My daughter told me about the latest health fad among her group of acquaintances. She knows people who are spending $300 a month on the THRIVE program and claiming miraculous results. With a skeptic for a mother, my daughter knew enough to question the claims and do her own research; she was not impressed. She concluded that THRIVE was essentially selling caffeine and vitamins at exorbitant prices.
Claims on the website
THRIVE is offered by Le-Vel Brands, LLC. A slick video on the website asks:
Are you ready to hear about the hottest weight loss, nutrition and fitness plan sweeping North America? It’s called the THRIVE 8-week experience. The only premium lifestyle transformation plan. People from all walks of life are accomplishing their physical goals with THRIVE, and many are also accomplishing their financial goals by choosing to promote the experience.
- Weight management
- Joint support
- Pain management
- Antioxidant support
- Cognitive performance
- Lean muscle support
- Digestive and immune support
- Calms general discomfort
“You’re going to live, look, and feel Ultra Premium like never before.”
Testimonials: yes. Hype: yes. Evidence: no.
What are they selling?
The THRIVE experience involves setting and committing to an 8-week goal (anything from weight loss to looking better and having more energy) and taking supplement products: a combination of THRIVE Premium Lifestyle Capsules, THRIVE Ultra Micronized Lifestyle Shake Mix, and a skin patch with their patent pending Premium Lifestyle DFT (Dermafusion Technology). You can choose one of four THRIVE Premium Lifestyle Capsules: for men, for women, for premium lifestyle, and for premium lifestyle DFT.
The products are “naturopathic, gender specific and synergistic.” They contain mixtures of vitamins, minerals, plant extracts, anti-oxidants, enzymes, probiotics and amino acids: a little of everything. For example, the women’s formula includes vitamins A, B1, B2, B3, B5, B6, B12, D3, folic acid, chromium, selenium, vanadium, and a “Proprietary Blend” of B. lactis, L. acidophilus, L. casei, l. helviticus, L. salvarius, L. plantarum, L rhamnosus, guarana caffeine, green tea caffeine, glucosamine, white willow ext., glutamine, green coffee bean, PEA, kelp, Irvingia extract, BCAA blend, theobromine, ginger ext, Citrus aurantium ext, aspartic acid, L-serine, grape seed ext, CoQ10, white tea ext.
There is no rationale for mixing all these ingredients, and no reason to think the effects are synergistic. The products contain caffeine in several forms: guarana, green coffee bean, green tea, white tea; these are listed as part of a proprietary blend, and the total amount of caffeine is not divulged. If this mixture actually has any effect beyond producing expensive urine, I would guess it might be similar to the effect of drinking a couple of cups of coffee.
And of course, “These statements have not been evaluated by the Food and Drug Administration. This product is not intended to diagnose, treat, cure, or prevent any disease”
Then there are THRIVE PLUS products for even GREATER RESULTS! Some examples: BOOST, a berry-flavored premium greens beverage designed to alkalize and energize your system, ACTIVATE, designed to activate your core (?!), while supporting clean healthy energy, clarity and performance, and BLACK LABEL, offering “mood support and of course, plenty of attitude.”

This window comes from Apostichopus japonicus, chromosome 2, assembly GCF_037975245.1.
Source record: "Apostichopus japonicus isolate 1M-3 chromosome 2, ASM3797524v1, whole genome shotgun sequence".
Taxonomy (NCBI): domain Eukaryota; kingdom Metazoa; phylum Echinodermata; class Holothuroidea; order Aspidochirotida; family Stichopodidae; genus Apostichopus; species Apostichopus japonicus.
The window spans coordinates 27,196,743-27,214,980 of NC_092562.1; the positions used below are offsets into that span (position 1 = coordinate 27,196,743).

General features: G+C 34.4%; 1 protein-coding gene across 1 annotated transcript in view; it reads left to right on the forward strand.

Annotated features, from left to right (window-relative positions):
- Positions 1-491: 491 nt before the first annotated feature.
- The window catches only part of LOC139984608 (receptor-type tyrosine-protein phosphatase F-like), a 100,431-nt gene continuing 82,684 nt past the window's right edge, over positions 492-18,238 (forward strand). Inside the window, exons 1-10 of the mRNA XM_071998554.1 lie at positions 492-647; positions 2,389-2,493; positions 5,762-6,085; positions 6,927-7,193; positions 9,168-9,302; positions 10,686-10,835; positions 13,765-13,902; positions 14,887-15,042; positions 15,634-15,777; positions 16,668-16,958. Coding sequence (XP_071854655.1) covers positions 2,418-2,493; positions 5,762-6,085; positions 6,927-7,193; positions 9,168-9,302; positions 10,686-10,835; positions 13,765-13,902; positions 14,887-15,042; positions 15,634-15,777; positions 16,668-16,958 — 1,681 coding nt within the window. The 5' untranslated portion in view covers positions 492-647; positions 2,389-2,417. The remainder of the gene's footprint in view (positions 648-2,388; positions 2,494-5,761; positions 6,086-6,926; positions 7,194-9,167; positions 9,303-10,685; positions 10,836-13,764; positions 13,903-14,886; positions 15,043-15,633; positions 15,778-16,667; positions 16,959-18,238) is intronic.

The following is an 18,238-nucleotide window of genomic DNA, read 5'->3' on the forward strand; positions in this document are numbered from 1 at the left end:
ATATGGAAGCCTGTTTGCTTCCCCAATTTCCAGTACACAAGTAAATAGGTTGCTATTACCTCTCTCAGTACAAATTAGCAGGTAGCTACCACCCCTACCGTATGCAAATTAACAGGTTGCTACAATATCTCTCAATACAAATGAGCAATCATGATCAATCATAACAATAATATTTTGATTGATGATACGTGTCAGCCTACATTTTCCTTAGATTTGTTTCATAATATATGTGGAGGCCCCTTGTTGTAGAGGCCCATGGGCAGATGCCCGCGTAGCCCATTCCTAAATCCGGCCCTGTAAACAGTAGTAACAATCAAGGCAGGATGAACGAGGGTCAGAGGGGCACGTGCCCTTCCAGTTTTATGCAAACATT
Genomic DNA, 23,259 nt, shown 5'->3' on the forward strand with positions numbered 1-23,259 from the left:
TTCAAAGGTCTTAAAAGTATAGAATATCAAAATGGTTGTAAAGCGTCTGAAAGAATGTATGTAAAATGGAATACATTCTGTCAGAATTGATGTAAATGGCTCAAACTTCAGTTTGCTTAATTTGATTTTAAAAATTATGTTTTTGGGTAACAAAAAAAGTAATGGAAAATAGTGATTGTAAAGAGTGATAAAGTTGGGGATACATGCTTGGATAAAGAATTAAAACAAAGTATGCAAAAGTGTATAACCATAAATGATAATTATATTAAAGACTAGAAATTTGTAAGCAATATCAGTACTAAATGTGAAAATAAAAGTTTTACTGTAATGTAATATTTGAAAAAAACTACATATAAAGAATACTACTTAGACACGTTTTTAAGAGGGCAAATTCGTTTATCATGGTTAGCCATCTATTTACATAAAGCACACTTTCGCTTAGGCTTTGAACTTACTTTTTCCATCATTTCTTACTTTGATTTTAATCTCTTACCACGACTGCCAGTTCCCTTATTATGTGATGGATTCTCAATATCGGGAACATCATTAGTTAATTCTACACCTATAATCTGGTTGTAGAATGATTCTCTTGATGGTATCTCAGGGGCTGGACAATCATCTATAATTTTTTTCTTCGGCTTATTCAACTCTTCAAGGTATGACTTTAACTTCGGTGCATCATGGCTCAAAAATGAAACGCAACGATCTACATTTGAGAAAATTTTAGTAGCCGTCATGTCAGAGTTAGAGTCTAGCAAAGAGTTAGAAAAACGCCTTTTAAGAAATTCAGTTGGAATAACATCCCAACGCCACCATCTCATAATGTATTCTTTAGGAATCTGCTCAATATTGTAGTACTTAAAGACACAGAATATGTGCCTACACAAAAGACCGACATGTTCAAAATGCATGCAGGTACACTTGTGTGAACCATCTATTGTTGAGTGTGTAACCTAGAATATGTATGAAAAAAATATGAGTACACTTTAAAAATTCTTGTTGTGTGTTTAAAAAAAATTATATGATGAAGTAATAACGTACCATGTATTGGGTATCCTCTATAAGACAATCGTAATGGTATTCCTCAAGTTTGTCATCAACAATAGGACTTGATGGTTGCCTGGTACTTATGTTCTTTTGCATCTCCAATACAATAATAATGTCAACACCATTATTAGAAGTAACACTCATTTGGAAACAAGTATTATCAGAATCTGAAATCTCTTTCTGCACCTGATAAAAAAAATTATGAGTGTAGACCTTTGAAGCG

The newest product is FORM, “the world’s first sequentially absorbed collagen protein gel… a hybrid dietary supplement that delivers broad-based support to the body, including firm and healthy skin, weight management, lean muscle mass, post-exercise recovery and repair, and strong bones and joints.”
How are they selling it?
You can buy it online, and you can essentially get the products for free if you recruit others. It’s a multilevel marketing scheme that has reached over 3.5 million customers and $500 million annual revenue. It boasts the number one industry ranked car bonus. If you sell enough and recruit enough other promoters, you can also qualify for a lifestyle getaway for two with airfare to New Orleans. But we know from long, sad experience that only a few people at the top of an MLM hierarchy make any money, and the great majority of MLM distributors lose money. There is a Quackwatch-affiliated website, MLM Watch, that dispels the myths surrounding this marketing approach.
They offer lots of testimonials: “within 2-3 hours it completely changed my life.” “I’m the best version of me that’s ever existed. You have nothing to lose and so much to gain.”
The plural of “anecdote” is not “data.” As the “Red Flags of Quackery” chart points out, you can stack manure up to the sky, but it’s still a pile of crap. On Science-Based Medicine, we know to question testimonials and ask for reliable evidence. What evidence does the Le-Vel company offer? Not even a shadow of a whisper of a suggestion of a thread.
And there are other supplement products involving caffeine where you can at least taste the coffee: Healthy Habits coffee and Genius Java. Most products like these have never been tested, and even when they have been clinically tested in a scientific trial, the results have been far from convincing.
Is there any reason to think that the supplement mixture in THRIVE is superior to any other? There is no rational basis to choose one of these products over the others.
Bottom line: does it work?
Maybe. How could we know? The only way to tell is with controlled scientific testing. But I’ll offer my educated guess that it doesn’t accomplish anything a healthy diet, exercise, and a couple of cups of coffee couldn’t accomplish at far less expense. And the idea of setting an 8-week goal for weight loss or self-improvement is undoubtedly a good one, but you don’t have to buy THRIVE products to do that. I’m not buying.
This article was originally published in the Science-Based Medicine Blog.